US10354652B2 - Applying neural network language models to weighted finite state transducers for automatic speech recognition - Google Patents

Applying neural network language models to weighted finite state transducers for automatic speech recognition Download PDF

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US10354652B2
US10354652B2 US16/035,513 US201816035513A US10354652B2 US 10354652 B2 US10354652 B2 US 10354652B2 US 201816035513 A US201816035513 A US 201816035513A US 10354652 B2 US10354652 B2 US 10354652B2
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fst
virtual
candidate words
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Rongqing Huang
Ilya OPARIN
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Apple Inc
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    • GPHYSICS
    • G10MUSICAL INSTRUMENTS; ACOUSTICS
    • G10LSPEECH ANALYSIS OR SYNTHESIS; SPEECH RECOGNITION; SPEECH OR VOICE PROCESSING; SPEECH OR AUDIO CODING OR DECODING
    • G10L15/00Speech recognition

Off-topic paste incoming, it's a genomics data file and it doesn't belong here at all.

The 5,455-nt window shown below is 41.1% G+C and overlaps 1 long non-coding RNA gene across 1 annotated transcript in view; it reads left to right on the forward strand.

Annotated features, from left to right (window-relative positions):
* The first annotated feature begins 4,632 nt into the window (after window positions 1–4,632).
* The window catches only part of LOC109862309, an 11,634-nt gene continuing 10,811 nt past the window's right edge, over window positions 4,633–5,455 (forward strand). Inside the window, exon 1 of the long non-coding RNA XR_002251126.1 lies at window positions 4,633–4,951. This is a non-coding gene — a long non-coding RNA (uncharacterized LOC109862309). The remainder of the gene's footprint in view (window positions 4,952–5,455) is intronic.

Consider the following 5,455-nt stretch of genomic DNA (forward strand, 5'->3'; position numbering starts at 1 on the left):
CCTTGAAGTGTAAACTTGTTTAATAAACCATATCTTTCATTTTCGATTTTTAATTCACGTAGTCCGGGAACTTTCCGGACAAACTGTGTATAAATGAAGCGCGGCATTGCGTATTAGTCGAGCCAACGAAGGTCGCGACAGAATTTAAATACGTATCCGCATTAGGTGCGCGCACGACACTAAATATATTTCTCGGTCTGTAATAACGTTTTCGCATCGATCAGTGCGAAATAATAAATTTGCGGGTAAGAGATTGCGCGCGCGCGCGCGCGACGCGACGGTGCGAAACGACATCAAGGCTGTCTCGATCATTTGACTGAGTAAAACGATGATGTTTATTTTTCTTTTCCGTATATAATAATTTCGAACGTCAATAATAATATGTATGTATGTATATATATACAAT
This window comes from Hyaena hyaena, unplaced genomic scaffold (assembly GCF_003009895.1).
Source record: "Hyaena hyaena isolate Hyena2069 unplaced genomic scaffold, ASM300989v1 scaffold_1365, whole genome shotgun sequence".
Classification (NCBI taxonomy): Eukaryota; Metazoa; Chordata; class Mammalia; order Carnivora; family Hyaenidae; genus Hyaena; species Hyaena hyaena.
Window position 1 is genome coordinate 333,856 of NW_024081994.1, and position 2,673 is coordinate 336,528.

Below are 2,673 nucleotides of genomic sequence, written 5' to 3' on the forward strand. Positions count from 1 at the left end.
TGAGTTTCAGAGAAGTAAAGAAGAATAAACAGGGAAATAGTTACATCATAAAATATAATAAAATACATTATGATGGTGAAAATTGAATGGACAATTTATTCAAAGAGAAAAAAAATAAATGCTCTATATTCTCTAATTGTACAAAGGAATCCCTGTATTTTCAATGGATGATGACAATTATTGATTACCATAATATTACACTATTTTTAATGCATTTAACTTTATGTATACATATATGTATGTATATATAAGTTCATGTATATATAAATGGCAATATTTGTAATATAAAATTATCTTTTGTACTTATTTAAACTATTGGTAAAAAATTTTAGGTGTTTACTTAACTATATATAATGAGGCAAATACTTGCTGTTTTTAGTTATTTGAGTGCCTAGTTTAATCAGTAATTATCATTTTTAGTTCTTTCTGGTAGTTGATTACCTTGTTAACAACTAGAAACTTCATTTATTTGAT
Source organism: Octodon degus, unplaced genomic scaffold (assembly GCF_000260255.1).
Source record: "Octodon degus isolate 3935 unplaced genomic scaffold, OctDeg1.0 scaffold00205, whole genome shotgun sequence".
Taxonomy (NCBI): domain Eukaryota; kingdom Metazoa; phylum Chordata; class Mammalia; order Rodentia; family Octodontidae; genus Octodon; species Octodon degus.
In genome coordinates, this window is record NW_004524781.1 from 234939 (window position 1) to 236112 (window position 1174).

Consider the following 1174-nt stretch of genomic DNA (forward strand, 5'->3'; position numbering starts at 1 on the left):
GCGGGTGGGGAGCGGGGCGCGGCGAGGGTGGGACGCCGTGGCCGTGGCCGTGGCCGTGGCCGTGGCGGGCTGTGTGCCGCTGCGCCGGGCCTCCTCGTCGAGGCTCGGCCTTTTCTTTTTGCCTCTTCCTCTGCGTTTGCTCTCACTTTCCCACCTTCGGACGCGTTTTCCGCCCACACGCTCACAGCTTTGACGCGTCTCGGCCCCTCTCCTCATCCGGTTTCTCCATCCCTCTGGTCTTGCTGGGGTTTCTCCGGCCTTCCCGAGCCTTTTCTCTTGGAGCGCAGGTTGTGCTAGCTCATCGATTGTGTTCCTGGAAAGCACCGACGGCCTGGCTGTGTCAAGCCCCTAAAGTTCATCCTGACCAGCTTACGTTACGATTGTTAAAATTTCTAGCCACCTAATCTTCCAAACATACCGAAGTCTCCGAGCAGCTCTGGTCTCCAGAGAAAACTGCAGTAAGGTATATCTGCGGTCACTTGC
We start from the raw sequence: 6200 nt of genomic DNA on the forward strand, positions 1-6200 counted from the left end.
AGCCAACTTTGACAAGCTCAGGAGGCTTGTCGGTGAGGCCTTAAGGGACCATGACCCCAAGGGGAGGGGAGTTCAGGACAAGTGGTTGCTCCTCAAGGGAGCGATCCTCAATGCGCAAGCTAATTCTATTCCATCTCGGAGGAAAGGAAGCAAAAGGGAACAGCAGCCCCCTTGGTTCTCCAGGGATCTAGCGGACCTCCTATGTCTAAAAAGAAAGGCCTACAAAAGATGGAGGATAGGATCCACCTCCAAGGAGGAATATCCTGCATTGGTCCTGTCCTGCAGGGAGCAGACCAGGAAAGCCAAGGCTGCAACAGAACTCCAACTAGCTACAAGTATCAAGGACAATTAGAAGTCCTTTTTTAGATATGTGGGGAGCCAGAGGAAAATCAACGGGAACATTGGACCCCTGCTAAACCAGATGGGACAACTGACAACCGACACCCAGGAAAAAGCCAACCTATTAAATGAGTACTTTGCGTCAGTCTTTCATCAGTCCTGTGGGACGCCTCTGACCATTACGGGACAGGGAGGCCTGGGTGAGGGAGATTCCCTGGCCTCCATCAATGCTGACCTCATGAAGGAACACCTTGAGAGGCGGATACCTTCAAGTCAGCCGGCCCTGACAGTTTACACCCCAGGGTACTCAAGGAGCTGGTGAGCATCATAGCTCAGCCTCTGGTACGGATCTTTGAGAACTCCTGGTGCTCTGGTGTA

• G10L15/28Constructional details of speech recognition systems
    • G10L15/285Memory allocation or algorithm optimisation to reduce hardware requirements
    • GPHYSICS
    • G10MUSICAL INSTRUMENTS; ACOUSTICS
    • G10LSPEECH ANALYSIS OR SYNTHESIS; SPEECH RECOGNITION; SPEECH OR VOICE PROCESSING; SPEECH OR AUDIO CODING OR DECODING
    • G10L15/00Speech recognition
    • G10L15/08Speech classification or search
    • G10L15/14Speech classification or search using statistical models, e.g. Hidden Markov Models [HMMs]
    • G10L15/142Hidden Markov Models [HMMs]
    • GPHYSICS
    • G10MUSICAL INSTRUMENTS; ACOUSTICS
    • G10LSPEECH ANALYSIS OR SYNTHESIS; SPEECH RECOGNITION; SPEECH OR VOICE PROCESSING; SPEECH OR AUDIO CODING OR DECODING
    • G10L15/00Speech recognition
    • G10L15/08Speech classification or search
    • G10L15/16Speech classification or search using artificial neural networks
    • GPHYSICS
    • G10MUSICAL INSTRUMENTS; ACOUSTICS
    • G10LSPEECH ANALYSIS OR SYNTHESIS; SPEECH RECOGNITION; SPEECH OR VOICE PROCESSING; SPEECH OR AUDIO CODING OR DECODING
    • G10L15/00Speech recognition
    • G10L15/08Speech classification or search
    • G10L15/18Speech classification or search using natural language modelling
    • G10L15/183Speech classification or search using natural language modelling using context dependencies, e.g. language models
    • G10L15/19Grammatical context, e.g. disambiguation of the recognition hypotheses based on word sequence rules
    • G10L15/193Formal grammars, e.g. finite state automata, context free grammars or word networks
    • GPHYSICS
    • G10MUSICAL INSTRUMENTS; ACOUSTICS
    • G10LSPEECH ANALYSIS OR SYNTHESIS; SPEECH RECOGNITION; SPEECH OR VOICE PROCESSING; SPEECH OR AUDIO CODING OR DECODING